Our Catholic Church canonizes saints largely because successful models of Christian living are most helpful to us as we try to be better Catholics.  Saints are given to us not so much for our admiration as for our imitation.

                During the month of October, the church honors many saints.  St. Theresa of the Child Jesus was called by Pope Pius X “the greatest saint of modern times.”  She was born Marie-Francoise Therese Martin on January 2, 1873.  She was the last child of two devout and loving parents.  At the age of 4 ½, her mother died of cancer, and she was left in the care of her father, four sisters, and extended family.  Her first five years in school were extremely difficult, as she suffered from school phobia, and by the age of thirteen, two older sisters had left to enter the Carmelite Convent in Lisieux.  These multiple separations from early childhood through adolescence, were traumas that would certainly affect her deeply.  However, from her autobiography, Story of a Soul, we come to see her as a normal and loving child. 

                In 1882, at the age of ten, Therese suffered from a severe emotional disorder, once again due to separation.  But after one year of suffering from this tormenting disturbance, on May 13, 1883, she was blessed with a complete cure by the Blessed Virgin Mary, who appeared to her with a beautiful smile.

                Therese carefully discerned the signs of God’s presence in her life and what they meant to herself and for the Church.  In 1887, after reading of a mass murderer in Paris, she had one desire to save his soul.  She prayed and offered sacrifices for him and asked for a sign of repentance before he was sent to the guillotine.  At the last moment, he called for a crucifix and kissed the wounds of Jesus crucified twice before he died.  This unique grace increased her determination to pray for sinners.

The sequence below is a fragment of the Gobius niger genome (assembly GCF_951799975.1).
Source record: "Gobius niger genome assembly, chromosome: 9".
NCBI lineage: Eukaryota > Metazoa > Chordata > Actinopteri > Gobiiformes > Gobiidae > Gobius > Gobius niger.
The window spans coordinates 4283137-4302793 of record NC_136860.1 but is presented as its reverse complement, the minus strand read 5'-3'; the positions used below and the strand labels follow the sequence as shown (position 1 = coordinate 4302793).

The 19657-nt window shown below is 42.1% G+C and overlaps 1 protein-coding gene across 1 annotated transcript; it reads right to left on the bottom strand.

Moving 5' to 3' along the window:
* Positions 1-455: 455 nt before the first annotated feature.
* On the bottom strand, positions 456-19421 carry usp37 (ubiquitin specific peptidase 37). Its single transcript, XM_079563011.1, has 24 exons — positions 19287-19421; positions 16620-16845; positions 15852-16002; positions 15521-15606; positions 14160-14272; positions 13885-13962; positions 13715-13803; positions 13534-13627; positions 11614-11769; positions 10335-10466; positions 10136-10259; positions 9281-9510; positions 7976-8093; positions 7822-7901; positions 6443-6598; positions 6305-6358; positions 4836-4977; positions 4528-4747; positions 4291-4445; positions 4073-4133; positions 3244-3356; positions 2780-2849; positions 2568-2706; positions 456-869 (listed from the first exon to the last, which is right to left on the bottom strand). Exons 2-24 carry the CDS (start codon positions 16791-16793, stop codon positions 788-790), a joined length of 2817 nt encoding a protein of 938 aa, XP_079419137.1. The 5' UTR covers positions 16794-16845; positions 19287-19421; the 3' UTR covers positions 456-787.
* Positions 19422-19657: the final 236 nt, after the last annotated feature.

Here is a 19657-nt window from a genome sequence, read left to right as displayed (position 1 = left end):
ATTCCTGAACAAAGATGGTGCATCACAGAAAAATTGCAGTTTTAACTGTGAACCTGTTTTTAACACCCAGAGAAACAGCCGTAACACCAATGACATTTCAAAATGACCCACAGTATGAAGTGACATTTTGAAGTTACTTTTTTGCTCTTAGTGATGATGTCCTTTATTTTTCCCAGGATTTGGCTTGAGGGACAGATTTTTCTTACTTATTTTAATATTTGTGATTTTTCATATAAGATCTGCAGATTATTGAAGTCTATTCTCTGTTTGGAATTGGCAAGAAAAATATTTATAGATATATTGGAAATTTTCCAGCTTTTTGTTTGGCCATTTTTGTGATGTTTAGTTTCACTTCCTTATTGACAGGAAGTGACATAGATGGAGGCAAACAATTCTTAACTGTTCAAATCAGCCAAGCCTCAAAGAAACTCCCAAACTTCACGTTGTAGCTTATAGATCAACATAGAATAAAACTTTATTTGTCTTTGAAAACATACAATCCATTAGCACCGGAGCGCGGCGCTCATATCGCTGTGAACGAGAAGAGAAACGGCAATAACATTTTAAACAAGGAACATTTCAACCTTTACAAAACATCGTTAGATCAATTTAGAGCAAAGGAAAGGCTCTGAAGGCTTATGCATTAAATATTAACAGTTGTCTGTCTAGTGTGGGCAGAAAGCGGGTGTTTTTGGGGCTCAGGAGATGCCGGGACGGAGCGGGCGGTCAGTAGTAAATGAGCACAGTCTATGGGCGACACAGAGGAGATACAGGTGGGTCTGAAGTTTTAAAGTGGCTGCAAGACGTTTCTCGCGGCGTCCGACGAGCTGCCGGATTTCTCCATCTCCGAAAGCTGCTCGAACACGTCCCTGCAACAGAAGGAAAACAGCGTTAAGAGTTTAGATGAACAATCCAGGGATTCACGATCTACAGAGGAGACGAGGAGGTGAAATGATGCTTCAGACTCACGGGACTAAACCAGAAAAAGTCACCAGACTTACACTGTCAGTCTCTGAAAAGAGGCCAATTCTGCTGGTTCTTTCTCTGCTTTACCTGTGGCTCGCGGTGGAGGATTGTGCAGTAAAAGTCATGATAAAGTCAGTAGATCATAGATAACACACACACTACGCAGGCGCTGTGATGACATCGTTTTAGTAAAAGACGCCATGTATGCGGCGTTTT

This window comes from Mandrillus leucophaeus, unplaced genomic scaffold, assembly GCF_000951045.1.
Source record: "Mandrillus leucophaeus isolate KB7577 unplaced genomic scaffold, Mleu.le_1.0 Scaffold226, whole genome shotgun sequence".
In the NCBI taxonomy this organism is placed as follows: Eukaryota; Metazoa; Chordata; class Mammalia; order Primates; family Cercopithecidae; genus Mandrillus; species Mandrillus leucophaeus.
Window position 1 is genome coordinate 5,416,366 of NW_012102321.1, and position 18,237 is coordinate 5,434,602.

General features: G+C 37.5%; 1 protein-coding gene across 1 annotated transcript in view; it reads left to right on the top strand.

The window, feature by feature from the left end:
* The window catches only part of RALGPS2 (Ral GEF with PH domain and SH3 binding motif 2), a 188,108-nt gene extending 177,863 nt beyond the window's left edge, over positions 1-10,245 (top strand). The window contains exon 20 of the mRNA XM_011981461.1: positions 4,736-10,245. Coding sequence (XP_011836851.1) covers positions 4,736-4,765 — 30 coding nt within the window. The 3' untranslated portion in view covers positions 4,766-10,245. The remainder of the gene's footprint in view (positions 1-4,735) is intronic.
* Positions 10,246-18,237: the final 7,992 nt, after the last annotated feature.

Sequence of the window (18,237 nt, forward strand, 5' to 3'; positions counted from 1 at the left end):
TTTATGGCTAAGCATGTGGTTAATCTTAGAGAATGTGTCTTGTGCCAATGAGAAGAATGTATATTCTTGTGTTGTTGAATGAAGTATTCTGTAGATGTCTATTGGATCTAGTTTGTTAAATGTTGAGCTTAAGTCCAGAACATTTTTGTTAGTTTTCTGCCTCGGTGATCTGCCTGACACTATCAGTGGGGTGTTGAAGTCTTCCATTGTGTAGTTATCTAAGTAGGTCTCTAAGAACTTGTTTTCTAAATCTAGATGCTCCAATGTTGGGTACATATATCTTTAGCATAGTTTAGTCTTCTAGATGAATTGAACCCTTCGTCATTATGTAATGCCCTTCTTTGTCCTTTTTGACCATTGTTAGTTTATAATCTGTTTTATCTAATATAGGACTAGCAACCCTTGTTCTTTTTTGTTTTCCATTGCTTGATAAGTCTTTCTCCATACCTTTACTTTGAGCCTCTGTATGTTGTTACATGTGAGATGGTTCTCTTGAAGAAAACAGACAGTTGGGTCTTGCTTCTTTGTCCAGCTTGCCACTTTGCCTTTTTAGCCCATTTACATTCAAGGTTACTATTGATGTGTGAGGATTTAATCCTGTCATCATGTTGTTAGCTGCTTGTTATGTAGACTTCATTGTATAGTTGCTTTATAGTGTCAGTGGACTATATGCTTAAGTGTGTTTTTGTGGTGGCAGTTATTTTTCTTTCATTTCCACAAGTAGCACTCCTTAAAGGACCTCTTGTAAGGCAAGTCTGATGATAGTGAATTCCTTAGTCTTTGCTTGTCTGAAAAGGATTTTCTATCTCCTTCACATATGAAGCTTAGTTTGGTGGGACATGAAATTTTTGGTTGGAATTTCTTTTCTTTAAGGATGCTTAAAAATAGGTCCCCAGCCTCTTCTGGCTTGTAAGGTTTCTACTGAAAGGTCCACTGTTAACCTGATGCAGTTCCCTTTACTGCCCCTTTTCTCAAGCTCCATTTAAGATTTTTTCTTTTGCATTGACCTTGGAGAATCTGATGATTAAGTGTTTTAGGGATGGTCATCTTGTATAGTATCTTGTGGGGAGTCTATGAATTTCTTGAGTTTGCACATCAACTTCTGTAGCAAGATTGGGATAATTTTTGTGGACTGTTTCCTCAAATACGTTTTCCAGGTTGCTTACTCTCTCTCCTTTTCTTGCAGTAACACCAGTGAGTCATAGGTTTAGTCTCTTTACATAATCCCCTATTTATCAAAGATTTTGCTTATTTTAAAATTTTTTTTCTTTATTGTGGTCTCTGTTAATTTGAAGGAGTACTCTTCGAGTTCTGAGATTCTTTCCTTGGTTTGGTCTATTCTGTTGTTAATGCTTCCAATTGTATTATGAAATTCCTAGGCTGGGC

On April 9, 1888, she entered the Carmelite Convent in Lisieux where two of her sisters were already professed.  From the beginning, the superior was impressed by her maturity, sound judgement and spirituality.  Here begins the journey that would one day bring her to the altar of the Church, as a saint. 

                During her nine years in the convent, her prayers crystallized in her real works of service and ministry to others.  She found new ways of loving Jesus.  She turned the mundane and ordinary concerns of daily existence to God and His relationship to us.  Through her readings of St. Paul and her own meditations, she came to realize that her vocation was love.  Thus, at the age of 24, she decided to do everything out of love.  Through small, daily and often hidden acts of love, service, and self-giving, she taught us that everyone can be present to God.  She taught us that the nothings of our lives, united to Christ, become treasures of grace. 

                Her greatness is that she taught us how to sanctify our humanness.  She challenges us to feel, to rediscover the mystery of love, and the courage to love – even the unlovable ones.  She makes us conscious of our resistance to loving.  She shows us that our life can be a permanent transformation in which all that is ordinary and natural can be elevated through love. 

                On September 30, 1897, at the age of 25, St. Therese of the Child Jesus died of tuberculosis after a heroic battle with this illness.  She said, “suffering joined to love is the only thing that appears to be desirable in this vale of tears.”  She linked suffering to redeeming others, and to complete abandonment, to whatever God wanted of her.

                Her life shows that emotional handicaps, traumas, various diseases, nothing can separate us from God’s merciful love.  Through the study of her life, we can learn that evangelical sanctity is within our reach.

                St. Theresa pray that each of us dedicated to you can find our holiness in the ordinary everyday things of life.